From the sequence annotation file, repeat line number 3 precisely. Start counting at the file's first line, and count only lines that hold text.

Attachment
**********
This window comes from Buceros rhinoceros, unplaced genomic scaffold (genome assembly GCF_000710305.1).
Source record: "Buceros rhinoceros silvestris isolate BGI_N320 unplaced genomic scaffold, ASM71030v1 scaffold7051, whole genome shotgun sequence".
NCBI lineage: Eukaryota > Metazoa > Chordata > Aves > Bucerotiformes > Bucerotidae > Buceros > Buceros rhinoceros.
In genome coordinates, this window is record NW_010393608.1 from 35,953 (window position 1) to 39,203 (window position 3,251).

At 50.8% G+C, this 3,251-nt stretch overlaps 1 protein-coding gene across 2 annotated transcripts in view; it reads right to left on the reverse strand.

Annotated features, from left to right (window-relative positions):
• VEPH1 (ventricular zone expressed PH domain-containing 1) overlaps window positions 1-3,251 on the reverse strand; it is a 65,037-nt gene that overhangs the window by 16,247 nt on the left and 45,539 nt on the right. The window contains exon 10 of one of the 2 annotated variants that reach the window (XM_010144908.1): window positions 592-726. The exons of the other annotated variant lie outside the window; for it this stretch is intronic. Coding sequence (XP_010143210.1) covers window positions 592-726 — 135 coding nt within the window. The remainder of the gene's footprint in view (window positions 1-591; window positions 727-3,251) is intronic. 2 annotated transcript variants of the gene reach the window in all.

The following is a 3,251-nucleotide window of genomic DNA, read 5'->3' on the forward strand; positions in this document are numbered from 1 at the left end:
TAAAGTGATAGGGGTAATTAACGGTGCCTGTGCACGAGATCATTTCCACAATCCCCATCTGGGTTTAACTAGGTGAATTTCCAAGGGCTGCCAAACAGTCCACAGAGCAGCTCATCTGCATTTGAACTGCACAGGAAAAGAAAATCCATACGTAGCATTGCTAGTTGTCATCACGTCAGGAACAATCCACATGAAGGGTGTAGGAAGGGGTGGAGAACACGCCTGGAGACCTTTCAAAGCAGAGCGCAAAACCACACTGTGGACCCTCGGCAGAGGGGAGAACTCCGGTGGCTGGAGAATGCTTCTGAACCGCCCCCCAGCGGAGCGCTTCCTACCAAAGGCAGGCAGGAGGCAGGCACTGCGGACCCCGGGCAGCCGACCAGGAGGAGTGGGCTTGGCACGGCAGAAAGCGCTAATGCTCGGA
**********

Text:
NCBI lineage: Eukaryota > Metazoa > Chordata > Aves > Bucerotiformes > Bucerotidae > Buceros > Buceros rhinoceros.